Star in 1951 reported that 90 percent of residents regularly
purchased white bread — 28.4 percent preferred Wonder Bread. Sixty
percent had an electric washing machine — 56 percent of which were
wringers, 17 percent spinners, and 27 percent fully automatic.
Fifty-five percent said they were renters, of whom 73 percent paid under
$75 in rent. Fifty percent said they owned a television, and 2 percent
had air conditioning. Dwight Eisenhower was President and he supported
Home Rule for DC. His appointed commissioner said the District, with its
increasing urban problems, was a mess to try to govern. Times were
changing. In 1953, Republican and Democratic clubs admitted African
American members and the DC Recreation Board opened its first
interracial outdoor swimming pool. In 1954, in Bolling v. Sharpe, the
Supreme Court held that racial segregation in the DC public schools was
a denial of due process guaranteed by the Fifth Amendment. The political
establishment was ready and desegregated immediately, setting an example
for the nation.
That was a long time ago. But one thing hasn't changed: DC residents
are still more directly affected by the decisions of other Americans
than any other group in the nation, and it's all out of our control. We
still watch from the sidelines as citizens of states elect federal
officials to send to Washington to make national decisions and to decide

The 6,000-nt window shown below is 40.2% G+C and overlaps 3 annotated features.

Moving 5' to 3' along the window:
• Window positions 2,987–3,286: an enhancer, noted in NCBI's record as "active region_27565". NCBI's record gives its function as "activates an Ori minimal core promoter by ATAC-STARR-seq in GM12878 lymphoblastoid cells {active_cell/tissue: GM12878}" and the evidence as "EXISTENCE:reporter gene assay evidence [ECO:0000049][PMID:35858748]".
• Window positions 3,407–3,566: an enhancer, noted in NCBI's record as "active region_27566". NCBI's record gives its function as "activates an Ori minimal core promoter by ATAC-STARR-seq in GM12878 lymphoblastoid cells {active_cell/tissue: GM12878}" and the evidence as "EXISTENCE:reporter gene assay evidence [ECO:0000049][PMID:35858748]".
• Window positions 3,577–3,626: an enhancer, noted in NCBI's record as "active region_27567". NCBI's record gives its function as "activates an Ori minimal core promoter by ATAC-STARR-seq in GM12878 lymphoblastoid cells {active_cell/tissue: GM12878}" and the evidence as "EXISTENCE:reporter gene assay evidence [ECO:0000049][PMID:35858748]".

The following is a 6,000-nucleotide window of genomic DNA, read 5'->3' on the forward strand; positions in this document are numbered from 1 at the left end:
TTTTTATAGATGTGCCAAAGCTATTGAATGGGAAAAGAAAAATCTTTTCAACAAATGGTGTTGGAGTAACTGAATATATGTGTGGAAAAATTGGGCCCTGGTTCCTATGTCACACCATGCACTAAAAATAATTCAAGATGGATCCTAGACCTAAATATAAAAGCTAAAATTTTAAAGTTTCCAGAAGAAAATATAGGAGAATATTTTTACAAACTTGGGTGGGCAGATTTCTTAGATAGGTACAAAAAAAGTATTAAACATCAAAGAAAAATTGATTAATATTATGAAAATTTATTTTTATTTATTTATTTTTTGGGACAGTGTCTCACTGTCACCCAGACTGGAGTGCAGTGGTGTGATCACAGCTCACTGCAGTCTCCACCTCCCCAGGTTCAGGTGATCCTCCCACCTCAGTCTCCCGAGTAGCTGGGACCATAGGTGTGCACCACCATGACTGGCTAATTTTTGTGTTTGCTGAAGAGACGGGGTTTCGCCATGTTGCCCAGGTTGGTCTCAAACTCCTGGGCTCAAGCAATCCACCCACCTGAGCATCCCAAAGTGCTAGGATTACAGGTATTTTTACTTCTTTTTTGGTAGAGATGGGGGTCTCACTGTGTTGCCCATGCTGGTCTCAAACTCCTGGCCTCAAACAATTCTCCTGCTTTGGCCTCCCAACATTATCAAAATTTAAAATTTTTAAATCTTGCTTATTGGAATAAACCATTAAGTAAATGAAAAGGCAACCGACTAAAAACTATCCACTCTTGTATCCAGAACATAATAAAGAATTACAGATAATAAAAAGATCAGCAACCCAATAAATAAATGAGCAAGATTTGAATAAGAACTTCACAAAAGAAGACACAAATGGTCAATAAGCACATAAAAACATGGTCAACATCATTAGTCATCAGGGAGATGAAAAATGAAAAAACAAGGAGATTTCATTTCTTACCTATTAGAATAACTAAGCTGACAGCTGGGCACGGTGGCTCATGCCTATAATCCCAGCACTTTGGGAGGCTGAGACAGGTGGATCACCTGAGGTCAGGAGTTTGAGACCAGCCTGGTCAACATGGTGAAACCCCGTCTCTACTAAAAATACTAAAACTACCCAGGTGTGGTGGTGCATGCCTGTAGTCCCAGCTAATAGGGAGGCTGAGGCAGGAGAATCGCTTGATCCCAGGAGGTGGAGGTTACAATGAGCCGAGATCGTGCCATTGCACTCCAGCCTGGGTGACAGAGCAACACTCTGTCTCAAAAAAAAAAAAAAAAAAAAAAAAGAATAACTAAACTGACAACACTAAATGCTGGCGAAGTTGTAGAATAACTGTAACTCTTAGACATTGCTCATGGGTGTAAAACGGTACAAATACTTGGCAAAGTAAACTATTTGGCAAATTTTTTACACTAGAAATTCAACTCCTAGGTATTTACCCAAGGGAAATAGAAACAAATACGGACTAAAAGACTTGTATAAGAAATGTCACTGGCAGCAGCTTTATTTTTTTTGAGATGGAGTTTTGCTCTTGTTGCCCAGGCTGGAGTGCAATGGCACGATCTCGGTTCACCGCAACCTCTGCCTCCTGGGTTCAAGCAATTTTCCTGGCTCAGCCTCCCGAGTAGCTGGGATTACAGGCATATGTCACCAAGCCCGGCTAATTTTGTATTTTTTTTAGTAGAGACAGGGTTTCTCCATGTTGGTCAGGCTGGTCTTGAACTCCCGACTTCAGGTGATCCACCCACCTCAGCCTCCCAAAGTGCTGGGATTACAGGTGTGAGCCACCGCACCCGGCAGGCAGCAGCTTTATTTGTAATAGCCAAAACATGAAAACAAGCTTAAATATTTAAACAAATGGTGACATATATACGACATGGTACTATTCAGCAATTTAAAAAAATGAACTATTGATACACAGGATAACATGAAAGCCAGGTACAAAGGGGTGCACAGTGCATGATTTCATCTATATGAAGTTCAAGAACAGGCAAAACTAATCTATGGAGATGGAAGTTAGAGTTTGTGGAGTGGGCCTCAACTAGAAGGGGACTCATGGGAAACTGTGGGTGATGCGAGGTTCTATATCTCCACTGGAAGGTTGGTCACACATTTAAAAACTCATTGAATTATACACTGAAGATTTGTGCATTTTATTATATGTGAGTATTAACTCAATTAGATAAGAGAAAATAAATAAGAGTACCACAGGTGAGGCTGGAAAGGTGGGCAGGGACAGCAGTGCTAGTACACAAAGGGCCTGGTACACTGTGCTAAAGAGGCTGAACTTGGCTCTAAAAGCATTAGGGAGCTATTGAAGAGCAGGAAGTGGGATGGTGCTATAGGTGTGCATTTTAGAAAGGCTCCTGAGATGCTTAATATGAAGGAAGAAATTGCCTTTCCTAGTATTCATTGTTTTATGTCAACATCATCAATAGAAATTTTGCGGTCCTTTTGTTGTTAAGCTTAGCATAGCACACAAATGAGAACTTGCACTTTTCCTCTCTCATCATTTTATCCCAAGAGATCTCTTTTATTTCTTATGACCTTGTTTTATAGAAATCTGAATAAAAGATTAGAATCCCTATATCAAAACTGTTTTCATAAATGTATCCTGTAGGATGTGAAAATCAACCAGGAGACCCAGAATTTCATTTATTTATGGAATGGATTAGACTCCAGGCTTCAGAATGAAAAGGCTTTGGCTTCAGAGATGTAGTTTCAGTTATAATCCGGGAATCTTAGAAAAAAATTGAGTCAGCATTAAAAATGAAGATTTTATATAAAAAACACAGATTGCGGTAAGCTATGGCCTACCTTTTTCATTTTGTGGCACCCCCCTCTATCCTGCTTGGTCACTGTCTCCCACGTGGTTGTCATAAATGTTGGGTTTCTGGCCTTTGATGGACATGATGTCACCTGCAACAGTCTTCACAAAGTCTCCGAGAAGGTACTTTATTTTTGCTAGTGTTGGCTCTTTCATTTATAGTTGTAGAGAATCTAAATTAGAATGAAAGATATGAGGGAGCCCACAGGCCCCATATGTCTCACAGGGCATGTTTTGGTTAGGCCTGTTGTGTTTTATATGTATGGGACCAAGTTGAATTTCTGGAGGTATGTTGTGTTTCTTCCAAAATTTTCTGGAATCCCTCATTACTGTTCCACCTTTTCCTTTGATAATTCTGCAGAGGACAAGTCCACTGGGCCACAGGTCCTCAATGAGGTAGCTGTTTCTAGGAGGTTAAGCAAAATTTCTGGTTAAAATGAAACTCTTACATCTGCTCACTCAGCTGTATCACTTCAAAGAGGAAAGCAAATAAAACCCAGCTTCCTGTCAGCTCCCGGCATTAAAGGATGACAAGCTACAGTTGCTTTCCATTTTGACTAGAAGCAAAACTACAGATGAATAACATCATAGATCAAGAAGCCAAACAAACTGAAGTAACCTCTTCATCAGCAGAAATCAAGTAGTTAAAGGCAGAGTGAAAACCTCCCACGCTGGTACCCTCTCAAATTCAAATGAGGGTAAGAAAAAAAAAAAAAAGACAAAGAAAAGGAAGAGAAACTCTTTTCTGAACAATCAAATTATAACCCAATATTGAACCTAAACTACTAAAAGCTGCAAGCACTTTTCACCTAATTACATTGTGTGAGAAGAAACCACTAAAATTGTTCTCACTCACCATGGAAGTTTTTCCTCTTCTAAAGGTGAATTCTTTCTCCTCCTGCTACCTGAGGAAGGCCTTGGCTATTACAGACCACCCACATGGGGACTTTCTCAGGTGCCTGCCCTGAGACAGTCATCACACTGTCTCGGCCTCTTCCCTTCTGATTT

how to spend federal tax dollars. We speculate about how these officials
will impact our lives. And we try to guess who will be our next
overseers/masters on the Congressional committees, and what they might
do. We lost a moderate Republican friend in Rep. Connie Morella, but we
didn't gain a Democratic majority in the House to compensate — will
her replacement be as gentle? Will they hail from Virginia or Florida?
For the next two years, one thing is fairly certain: it will be harder
to remove nasty mandates and riders that members of Congress add to our
local budget. And forget about having Congress do anything about DC
voting rights, much less statehood (even President Clinton and the
Democratic Senate and House passed on that topic). Maybe DC can
negotiate another financial relationship with the federal government --
both The Washington Times and The Washington Post support
this. Maybe renegotiate DC's share of WMATA and WASA. Maybe. But we need
to set our sights on states and cities, to use this time to educate and